2C40.50 - Laminar and Turbulent Flow Demos

Code Number:
Demo Title:
Laminar and Turbulent Flow Demos
Flow Rates of Liquids, Viscosities
Area of Study:
Heat & Fluids
5 Gallon Bucket with Holes in Bottom, Stainless Steel Tubes with Stoppers, Meter Stick, Stop Watch, Large Plastic Beakers, Graduated Cylinders, Large Plexiglas Splash Tank, Tube Assembly (Two Tubes Whose Ratio of Diameters is 1 to 2), Rheoscopic Fluid, Fish Tank and Fluorescein Dyed Water, Funnel and Tygon Tube with Eyedropper Nozzle, Pinpoint Light Source with Power Supply, Dewar Flask, Insulated Gloves, and Fish Tank Accessory Mount for Nozzle.

A very visual demonstration of laminar or turbulent flow can be done using the pin point light source and the lighters.  Place the light about 10 feet from the screen and turn it on.  With the lighter about 2 or 3 feet from the screen, turn it on and see the shadow on the screen that is created by the different indexes of refraction in the heated air.  Observe the regions of laminar and turbulent flow.

Basically this method uses changes in refractive index to cast a shadow on the screen of the laminar and turbulent flow regions.  Shine the pinpoint light source through the tank, at the nozzle and onto a screen behind the tank.  Pointing the light upward through the tank will allow you to see the shadowgraph above tank height on the screen.  A piece of masking tape along the top water level of the tank will eliminate the internal reflection from the top surface.  The height difference between the funnel and the nozzle determines flow velocity.  Using water that is hotter or colder than the tank water temperature determines whether the turbulent regions flow upward or sink.  The Dewar is for carrying the hot or cold water.  A VERY DRAMATIC DEMO!!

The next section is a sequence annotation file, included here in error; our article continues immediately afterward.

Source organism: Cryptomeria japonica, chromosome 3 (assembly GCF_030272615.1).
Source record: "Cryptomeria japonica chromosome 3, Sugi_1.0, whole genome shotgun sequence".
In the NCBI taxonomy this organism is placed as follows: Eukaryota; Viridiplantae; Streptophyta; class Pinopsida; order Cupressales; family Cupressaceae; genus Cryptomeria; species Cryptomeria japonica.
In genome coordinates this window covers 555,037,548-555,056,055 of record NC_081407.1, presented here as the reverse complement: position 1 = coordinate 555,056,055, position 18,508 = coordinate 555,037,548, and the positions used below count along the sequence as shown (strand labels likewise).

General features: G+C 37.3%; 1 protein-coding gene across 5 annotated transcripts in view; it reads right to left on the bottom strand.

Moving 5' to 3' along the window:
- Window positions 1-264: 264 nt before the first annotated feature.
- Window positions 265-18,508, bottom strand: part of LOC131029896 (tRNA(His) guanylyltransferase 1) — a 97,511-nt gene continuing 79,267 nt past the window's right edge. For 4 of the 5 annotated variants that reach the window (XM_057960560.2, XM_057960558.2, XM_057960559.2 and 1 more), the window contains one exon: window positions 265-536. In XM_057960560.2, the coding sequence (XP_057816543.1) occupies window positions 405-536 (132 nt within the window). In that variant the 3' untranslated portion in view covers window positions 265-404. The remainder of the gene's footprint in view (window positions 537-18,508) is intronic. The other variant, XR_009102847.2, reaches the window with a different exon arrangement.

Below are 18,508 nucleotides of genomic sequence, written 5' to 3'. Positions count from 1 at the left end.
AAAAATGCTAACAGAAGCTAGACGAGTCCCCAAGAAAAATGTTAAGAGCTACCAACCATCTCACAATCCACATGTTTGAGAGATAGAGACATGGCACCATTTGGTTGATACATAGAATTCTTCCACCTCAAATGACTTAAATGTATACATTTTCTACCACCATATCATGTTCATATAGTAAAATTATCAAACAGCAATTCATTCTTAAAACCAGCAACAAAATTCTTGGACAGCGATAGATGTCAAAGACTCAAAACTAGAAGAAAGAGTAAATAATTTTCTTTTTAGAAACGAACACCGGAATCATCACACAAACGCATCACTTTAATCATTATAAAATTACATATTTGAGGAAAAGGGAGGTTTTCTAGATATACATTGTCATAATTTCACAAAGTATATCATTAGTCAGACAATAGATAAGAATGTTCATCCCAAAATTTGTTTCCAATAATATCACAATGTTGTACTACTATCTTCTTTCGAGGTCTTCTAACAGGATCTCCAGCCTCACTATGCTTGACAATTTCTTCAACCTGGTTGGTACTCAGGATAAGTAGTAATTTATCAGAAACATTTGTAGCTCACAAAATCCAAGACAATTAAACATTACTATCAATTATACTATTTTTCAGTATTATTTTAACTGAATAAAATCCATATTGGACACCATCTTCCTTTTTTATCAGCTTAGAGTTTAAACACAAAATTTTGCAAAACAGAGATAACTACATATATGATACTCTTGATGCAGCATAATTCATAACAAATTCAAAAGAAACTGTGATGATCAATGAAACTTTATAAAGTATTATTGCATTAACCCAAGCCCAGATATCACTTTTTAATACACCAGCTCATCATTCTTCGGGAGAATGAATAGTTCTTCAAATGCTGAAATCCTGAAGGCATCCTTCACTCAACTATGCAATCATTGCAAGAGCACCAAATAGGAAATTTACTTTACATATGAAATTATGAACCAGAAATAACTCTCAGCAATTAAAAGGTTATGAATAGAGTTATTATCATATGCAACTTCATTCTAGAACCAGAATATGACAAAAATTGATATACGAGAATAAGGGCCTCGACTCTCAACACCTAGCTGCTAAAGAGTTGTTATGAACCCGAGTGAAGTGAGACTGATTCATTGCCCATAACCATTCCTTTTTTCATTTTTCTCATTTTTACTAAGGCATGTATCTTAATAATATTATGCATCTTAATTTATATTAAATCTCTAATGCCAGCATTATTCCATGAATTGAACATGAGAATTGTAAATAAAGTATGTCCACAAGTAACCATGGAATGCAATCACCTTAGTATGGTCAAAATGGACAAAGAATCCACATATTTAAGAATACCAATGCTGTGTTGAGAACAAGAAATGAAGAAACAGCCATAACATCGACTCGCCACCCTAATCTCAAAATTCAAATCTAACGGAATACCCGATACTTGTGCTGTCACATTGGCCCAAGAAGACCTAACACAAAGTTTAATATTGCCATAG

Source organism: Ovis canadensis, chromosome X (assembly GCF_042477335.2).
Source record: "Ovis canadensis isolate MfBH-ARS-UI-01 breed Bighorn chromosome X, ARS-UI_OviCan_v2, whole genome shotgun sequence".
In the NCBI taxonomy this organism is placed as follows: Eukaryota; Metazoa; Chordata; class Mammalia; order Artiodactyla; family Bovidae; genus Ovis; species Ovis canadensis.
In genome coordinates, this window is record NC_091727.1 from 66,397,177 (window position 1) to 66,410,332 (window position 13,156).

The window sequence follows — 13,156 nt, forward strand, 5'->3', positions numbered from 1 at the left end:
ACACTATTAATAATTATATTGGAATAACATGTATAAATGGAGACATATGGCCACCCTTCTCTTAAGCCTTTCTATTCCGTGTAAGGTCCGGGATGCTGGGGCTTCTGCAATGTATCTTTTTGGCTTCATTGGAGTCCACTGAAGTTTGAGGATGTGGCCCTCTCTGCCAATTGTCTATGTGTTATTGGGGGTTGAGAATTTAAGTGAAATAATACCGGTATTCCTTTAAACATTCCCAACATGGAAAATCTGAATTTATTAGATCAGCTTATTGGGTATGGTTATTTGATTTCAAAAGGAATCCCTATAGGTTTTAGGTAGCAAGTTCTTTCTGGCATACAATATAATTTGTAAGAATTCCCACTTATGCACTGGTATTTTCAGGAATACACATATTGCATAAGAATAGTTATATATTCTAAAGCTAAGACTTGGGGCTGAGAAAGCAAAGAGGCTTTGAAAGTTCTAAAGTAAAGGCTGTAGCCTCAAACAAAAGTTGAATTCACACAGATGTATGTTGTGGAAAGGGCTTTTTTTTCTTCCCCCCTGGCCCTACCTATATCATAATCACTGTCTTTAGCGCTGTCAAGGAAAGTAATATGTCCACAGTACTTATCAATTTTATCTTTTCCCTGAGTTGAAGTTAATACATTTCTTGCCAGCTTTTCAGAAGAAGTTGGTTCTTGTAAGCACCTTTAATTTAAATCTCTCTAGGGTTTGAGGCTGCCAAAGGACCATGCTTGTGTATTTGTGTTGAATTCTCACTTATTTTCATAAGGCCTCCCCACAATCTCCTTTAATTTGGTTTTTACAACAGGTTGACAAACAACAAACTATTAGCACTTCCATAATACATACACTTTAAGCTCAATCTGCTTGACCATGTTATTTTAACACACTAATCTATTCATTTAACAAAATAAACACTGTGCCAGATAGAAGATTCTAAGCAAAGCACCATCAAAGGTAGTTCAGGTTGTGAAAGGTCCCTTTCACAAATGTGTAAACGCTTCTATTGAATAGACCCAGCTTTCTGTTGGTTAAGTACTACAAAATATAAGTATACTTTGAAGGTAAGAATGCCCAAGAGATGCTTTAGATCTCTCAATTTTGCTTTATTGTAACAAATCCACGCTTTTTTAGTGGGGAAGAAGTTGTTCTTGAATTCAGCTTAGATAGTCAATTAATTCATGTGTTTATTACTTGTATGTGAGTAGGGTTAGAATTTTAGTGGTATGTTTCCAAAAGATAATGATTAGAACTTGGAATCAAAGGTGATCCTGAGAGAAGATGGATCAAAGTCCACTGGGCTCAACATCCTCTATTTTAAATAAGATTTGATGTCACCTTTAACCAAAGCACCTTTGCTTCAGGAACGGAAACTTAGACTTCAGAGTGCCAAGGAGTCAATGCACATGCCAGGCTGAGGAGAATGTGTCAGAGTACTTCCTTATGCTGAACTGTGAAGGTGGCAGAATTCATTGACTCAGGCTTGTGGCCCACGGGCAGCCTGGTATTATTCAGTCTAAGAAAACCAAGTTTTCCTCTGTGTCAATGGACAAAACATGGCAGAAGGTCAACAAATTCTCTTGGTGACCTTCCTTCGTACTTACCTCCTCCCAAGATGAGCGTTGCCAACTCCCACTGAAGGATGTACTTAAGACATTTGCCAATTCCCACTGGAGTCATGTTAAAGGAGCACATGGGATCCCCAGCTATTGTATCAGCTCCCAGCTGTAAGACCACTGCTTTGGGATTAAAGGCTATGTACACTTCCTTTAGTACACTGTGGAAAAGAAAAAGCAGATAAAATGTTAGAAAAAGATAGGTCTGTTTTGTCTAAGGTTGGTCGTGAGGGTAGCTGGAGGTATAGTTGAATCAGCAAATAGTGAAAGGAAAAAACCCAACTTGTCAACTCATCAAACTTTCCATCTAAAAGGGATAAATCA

Laminar Flow: Insert the desired tubes into the 5 gallon bucket.  Fill the bucket to a measure water height.  While timing with a stopwatch unplug the ends of the tubes and catch the water from each tube in a separate graduated cylinder.  At a desired time interval remove the graduated cylinders from each tube and measure the amount of water in each.  The results from one of these experiments is enclosed with the calculations and a calculation of the errors as they deviate from theoretical.

Set the splash tank on the lecture bench with the drain hole over the lecture bench sink.  Raise the tubes to a height where the water flow drops straight down when set at a certain flow rate.  As the diameters of the tubes are a ratio of 1 to 2, the distance each water jet falls from the end of the tubes should be in a ratio of 1 to 4 (Increase the diameter by 2 and increase the flow rate by 4).

The Rheoscopic fluid will very easily show planes of shear fluid dynamics.  Hand soap that has glycerol stearate in it will also show nice flow patterns when mixed with water.  Glycerol di-stearate does not work as well.

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Disclaimer: These demonstrations are provided only for illustrative use by persons affiliated with The University of Iowa and only under the direction of a trained instructor or physicist.  The University of Iowa is not responsible for demonstrations performed by those using their own equipment or who choose to use this reference material for their own purpose.  The demonstrations included here are within the public domain and can be found in materials contained in libraries, bookstores, and through electronic sources.  Performing all or any portion of any of these demonstrations, with or without revisions not depicted here entails inherent risks.  These risks include, without limitation, bodily injury (and possibly death), including risks to health that may be temporary or permanent and that may exacerbate a pre-existing medical condition; and property loss or damage.  Anyone performing any part of these demonstrations, even with revisions, knowingly and voluntarily assumes all risks associated with them.